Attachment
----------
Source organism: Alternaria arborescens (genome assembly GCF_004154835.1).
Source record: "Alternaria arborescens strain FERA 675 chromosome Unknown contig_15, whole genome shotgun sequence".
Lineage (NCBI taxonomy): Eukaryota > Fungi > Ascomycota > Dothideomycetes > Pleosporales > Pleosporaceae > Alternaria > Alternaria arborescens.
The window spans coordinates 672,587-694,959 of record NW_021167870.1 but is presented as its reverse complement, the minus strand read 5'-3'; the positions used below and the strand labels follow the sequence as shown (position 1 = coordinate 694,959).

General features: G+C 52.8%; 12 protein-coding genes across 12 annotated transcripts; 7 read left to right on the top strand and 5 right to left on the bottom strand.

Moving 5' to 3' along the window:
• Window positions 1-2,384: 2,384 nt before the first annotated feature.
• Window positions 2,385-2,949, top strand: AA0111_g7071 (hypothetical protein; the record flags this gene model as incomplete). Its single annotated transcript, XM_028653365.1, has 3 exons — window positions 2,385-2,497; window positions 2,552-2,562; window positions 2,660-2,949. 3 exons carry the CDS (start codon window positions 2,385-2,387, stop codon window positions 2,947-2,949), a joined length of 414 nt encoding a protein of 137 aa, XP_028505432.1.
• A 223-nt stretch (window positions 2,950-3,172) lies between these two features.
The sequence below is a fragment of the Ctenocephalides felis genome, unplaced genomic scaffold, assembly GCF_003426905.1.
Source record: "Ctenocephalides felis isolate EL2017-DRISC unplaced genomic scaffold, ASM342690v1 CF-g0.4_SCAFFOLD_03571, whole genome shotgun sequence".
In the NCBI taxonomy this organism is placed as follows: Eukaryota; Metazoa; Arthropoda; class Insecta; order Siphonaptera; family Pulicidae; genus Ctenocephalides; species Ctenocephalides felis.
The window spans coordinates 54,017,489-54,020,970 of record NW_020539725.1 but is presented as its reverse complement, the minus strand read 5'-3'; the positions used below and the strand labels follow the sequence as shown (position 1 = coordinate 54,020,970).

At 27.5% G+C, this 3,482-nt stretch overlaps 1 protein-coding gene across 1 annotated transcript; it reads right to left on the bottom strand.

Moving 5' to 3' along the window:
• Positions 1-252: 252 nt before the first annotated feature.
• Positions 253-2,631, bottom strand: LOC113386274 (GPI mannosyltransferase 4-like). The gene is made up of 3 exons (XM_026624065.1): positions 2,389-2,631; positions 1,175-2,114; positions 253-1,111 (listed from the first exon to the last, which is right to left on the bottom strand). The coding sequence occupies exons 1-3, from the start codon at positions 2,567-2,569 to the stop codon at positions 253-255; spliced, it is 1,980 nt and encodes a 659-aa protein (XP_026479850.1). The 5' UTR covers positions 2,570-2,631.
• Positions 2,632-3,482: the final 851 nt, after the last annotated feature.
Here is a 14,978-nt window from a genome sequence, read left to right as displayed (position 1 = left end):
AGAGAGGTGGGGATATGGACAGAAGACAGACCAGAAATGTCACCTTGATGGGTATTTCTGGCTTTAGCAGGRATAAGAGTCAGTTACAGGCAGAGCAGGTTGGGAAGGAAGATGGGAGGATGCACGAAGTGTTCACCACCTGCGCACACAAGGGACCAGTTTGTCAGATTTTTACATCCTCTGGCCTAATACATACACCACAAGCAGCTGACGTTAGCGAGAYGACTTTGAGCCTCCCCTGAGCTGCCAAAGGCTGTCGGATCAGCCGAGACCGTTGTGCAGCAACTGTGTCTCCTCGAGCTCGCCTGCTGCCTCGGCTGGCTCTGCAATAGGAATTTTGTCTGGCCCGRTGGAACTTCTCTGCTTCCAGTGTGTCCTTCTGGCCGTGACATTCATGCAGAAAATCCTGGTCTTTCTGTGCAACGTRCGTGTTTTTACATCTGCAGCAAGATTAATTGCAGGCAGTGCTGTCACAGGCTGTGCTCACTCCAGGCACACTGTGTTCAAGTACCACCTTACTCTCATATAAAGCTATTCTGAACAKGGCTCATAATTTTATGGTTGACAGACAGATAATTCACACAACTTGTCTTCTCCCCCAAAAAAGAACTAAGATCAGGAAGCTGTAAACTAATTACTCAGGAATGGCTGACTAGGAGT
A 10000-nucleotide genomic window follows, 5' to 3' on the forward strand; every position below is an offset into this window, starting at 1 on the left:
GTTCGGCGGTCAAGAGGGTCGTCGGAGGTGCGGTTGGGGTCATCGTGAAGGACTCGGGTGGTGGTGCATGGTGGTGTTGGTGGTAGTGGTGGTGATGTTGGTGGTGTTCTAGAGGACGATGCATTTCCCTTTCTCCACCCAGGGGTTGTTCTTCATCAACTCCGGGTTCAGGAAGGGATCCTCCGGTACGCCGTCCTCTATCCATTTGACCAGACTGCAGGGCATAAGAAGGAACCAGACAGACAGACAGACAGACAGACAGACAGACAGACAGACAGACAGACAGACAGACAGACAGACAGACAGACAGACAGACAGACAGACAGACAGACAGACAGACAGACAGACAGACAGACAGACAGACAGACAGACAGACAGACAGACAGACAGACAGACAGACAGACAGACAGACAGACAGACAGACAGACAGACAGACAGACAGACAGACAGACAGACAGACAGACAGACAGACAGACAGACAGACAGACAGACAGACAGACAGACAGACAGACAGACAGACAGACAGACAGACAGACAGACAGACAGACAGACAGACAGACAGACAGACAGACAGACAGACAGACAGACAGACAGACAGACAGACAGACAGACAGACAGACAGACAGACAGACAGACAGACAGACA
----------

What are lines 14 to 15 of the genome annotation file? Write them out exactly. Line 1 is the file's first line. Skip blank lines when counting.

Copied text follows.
At 27.5% G+C, this 3,482-nt stretch overlaps 1 protein-coding gene across 1 annotated transcript; it reads right to left on the bottom strand.

Moving 5' to 3' along the window: